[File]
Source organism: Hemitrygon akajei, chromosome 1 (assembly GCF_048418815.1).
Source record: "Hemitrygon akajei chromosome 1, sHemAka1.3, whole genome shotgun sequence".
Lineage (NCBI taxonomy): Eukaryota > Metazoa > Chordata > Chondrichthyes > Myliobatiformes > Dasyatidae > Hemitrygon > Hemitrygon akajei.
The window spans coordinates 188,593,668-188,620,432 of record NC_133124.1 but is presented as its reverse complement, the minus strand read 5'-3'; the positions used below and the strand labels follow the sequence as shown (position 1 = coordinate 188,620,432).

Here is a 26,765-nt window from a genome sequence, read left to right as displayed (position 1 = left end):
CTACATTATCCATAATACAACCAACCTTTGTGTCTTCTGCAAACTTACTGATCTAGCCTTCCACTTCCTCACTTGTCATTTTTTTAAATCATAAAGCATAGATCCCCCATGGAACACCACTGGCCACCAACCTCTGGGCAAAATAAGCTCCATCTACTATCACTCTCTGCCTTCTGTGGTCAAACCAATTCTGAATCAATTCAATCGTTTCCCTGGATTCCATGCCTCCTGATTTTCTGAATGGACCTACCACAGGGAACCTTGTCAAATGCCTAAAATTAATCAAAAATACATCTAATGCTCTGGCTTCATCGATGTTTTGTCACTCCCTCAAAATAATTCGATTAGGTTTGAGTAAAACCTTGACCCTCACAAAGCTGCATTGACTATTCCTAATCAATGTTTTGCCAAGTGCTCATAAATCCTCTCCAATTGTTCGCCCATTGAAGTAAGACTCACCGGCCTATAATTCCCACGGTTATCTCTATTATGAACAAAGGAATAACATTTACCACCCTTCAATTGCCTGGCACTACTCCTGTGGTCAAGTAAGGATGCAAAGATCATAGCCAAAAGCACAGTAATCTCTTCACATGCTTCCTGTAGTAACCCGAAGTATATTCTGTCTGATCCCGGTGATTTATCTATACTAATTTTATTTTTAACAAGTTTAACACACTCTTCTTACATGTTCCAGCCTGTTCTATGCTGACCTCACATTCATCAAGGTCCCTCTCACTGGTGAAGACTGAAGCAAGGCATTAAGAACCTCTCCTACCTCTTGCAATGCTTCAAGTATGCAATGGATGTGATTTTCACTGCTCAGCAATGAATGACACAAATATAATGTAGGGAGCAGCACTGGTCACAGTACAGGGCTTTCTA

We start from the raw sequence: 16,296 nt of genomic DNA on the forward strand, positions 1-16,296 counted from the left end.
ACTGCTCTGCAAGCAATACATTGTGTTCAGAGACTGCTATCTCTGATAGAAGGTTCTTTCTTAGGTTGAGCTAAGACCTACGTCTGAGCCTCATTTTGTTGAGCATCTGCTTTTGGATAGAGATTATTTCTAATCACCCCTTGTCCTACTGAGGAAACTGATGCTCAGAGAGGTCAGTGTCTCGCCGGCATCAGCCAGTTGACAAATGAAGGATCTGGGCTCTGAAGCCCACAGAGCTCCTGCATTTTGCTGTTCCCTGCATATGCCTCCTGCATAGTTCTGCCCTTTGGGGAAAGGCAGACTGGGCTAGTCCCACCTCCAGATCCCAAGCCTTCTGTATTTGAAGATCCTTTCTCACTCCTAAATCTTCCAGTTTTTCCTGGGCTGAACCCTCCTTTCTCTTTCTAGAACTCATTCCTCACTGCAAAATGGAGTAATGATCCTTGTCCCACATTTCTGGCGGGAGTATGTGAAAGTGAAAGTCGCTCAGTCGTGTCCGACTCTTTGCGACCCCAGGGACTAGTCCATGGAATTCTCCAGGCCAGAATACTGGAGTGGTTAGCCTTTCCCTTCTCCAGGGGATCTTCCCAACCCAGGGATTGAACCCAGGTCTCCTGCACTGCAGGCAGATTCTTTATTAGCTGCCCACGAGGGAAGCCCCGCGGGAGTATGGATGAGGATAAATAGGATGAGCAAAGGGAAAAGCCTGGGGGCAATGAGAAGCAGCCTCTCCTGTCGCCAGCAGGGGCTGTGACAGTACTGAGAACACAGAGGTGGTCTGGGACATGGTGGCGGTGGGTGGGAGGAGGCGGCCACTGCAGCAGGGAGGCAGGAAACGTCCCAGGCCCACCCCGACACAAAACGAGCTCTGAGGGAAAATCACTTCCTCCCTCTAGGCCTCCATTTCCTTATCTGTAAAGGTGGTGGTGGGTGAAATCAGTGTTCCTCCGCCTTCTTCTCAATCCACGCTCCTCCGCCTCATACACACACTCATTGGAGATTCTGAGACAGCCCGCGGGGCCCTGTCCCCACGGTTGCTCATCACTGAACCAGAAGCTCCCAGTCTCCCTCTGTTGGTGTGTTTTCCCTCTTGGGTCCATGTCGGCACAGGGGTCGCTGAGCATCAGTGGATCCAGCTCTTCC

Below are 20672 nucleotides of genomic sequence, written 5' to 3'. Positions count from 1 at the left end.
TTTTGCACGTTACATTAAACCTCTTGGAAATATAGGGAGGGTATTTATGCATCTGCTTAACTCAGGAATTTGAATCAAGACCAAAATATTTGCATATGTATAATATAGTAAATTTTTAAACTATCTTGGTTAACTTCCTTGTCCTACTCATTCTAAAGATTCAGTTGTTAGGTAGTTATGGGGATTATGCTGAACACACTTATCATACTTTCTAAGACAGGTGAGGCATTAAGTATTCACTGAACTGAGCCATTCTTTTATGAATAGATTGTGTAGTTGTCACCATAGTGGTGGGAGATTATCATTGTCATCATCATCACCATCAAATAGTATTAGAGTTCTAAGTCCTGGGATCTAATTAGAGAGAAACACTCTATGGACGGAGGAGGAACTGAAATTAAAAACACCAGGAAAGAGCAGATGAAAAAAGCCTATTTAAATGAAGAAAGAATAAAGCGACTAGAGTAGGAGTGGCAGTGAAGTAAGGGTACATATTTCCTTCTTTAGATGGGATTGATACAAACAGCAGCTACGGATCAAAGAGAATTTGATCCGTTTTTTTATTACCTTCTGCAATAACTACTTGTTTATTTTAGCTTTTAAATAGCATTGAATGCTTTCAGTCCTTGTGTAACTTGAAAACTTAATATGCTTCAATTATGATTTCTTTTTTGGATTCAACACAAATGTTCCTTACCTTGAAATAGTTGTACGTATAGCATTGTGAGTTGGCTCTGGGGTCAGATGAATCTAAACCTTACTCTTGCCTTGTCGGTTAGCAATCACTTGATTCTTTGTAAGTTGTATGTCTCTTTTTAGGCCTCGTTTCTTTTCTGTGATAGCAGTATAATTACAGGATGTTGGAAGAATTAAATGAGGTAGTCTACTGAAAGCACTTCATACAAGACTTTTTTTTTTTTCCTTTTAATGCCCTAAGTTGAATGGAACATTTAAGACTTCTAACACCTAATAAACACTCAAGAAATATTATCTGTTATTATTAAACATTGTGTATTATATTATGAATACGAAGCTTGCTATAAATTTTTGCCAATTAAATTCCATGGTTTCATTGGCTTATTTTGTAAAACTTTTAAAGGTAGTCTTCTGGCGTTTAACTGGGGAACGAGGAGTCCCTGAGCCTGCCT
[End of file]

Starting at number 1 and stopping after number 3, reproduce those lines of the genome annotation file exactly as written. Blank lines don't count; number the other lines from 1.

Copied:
Source organism: Hemitrygon akajei, chromosome 1 (assembly GCF_048418815.1).
Source record: "Hemitrygon akajei chromosome 1, sHemAka1.3, whole genome shotgun sequence".
Lineage (NCBI taxonomy): Eukaryota > Metazoa > Chordata > Chondrichthyes > Myliobatiformes > Dasyatidae > Hemitrygon > Hemitrygon akajei.